The small Romanian town of Costesti is home to an unusual geological phenomenon known as trovants.
Trovantes vary greatly in size and shape, some can fit comfortably in the palm of your hand while others can reach 4.5 meters in height.
Bizarre “living” stones in Romania grows on up up to 2 inches every 1000 years https://t.co/W0V9AK24cW
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Starting as pebbles that grow by about 5 cm every thousand years, the floating rocks are unique mineral structures that mimic plant and mammal life.
These strange “living” rocks seem to grow just like plant tissues and produce new rocks like animals.
Trovantes don’t just emerge from the ground, they can be found in masses of sand of varying geologic ages reaching natural outcrops or in sand pits.
It is noteworthy that the term “Trovants” is synonymous with the German term “Sandsteinkonkretionen”, which means “sandy knot or hillock”.
Dr. Mircea Teklianu from the Geological Institute of Romania said that the word “trovant” was used for the first time in the geological literature of Romania.
Visitors to Costesti can walk on a large number of spherical stones that grow slowly over time in the presence of rainwater. It consists mainly of a hard, rocky core surrounded by sands that form its crust.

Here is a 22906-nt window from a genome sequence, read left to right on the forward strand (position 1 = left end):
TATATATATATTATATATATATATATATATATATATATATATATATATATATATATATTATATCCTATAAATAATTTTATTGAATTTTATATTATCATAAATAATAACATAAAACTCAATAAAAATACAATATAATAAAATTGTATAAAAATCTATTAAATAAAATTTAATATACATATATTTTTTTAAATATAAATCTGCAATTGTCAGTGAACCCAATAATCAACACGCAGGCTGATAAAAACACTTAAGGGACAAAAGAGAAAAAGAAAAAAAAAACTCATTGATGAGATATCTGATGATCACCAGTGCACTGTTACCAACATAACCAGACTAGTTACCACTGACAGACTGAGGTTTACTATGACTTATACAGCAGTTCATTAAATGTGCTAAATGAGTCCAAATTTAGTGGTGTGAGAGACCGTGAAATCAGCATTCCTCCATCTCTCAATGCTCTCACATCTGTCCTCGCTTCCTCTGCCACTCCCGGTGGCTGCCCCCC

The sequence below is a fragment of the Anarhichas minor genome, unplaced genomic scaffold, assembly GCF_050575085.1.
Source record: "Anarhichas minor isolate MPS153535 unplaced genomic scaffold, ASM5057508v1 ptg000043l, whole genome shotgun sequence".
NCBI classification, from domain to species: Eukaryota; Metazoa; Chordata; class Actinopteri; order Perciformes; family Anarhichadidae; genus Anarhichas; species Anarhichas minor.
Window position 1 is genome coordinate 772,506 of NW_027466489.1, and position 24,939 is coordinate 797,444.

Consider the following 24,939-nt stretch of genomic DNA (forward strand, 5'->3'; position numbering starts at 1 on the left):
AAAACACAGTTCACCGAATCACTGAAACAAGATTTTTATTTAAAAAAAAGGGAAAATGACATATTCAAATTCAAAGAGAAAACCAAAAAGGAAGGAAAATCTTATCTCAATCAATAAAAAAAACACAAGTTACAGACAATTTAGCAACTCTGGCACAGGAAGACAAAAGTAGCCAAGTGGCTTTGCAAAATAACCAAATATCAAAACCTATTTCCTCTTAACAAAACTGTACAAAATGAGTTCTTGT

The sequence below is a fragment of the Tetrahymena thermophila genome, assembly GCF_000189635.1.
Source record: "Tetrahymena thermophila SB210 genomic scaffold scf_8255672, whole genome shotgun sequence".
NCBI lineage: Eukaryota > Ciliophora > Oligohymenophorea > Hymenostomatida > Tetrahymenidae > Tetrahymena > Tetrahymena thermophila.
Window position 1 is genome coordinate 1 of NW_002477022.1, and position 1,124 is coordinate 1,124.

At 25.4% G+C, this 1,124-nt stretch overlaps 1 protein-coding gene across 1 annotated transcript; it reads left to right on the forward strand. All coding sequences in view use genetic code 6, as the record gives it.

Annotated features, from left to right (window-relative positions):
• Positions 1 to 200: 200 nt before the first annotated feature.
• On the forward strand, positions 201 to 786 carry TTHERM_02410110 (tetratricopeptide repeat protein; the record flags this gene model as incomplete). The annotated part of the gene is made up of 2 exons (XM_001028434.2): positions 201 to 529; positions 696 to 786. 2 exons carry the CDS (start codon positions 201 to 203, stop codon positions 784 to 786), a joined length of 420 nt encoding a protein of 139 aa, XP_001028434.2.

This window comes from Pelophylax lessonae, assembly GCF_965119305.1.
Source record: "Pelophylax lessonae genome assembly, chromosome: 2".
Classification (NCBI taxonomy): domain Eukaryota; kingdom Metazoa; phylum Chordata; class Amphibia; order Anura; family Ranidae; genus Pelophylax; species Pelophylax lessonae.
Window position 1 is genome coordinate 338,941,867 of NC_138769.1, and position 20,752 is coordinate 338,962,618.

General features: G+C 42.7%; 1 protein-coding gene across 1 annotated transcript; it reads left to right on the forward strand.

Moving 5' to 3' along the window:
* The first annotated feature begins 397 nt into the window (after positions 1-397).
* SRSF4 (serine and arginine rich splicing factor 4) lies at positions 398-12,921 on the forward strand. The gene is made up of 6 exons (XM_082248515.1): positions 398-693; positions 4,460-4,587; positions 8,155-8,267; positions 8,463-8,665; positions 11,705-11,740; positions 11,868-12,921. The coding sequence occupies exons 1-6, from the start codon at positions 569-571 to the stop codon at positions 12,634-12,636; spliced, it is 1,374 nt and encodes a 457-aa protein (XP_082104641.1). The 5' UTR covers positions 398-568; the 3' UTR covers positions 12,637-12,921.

The minerals in rainwater form an internal interaction that results in an increase in pressure inside, which causes the rocks to grow and multiply.
In a clearer sense, “Trovantes” is a type of hardened concrete or stone, granular or sedimentary sandstone, bonded together with limestone cement (calcium carbonate).
Scientists have not found any difference between “Trovantes” and the sandy base surrounding it, so they suspect that the spherical shapes were formed as a result of unusually intense and prolonged seismic activity in the middle Miocene, 6 million years ago. And that the shock waves emanating from the earth compressed the sandy deposits and concentrated the calcareous cement, forming its spherical masses.
Over time, the elements eroded the sandstone around it, exposing the denser rock.
When exposed to heavy rains, some cement may seep into its surface, which over time is gradually added around the outer perimeter of the stone.
Not much has been written about this process, but it is said to occur only 4-5 cm over the course of 1200 years.
When cutting the stone, bulges and rings can be observed, very similar to the rings that form the circumference of trees, each of which represents a certain period of growth.
Although they are not alive in the scientific sense, they are described by locals and tourists as “living” rocks due to the way they change over time, as well as their ability to travel from one place to another, which is likely due to – due to the increase in the mass of the stone on one side, this leads to its tilt forward.
According to a study co-authored by Dr. Teklinu, Costesti is not the only place where Trovantes stones are found, rather, they are found in all the Carpathians of Romania.
However, those of the Costesti are well known and have a large diameter. They are spherical and elliptical, but many are double compound.
Source: Daily Mail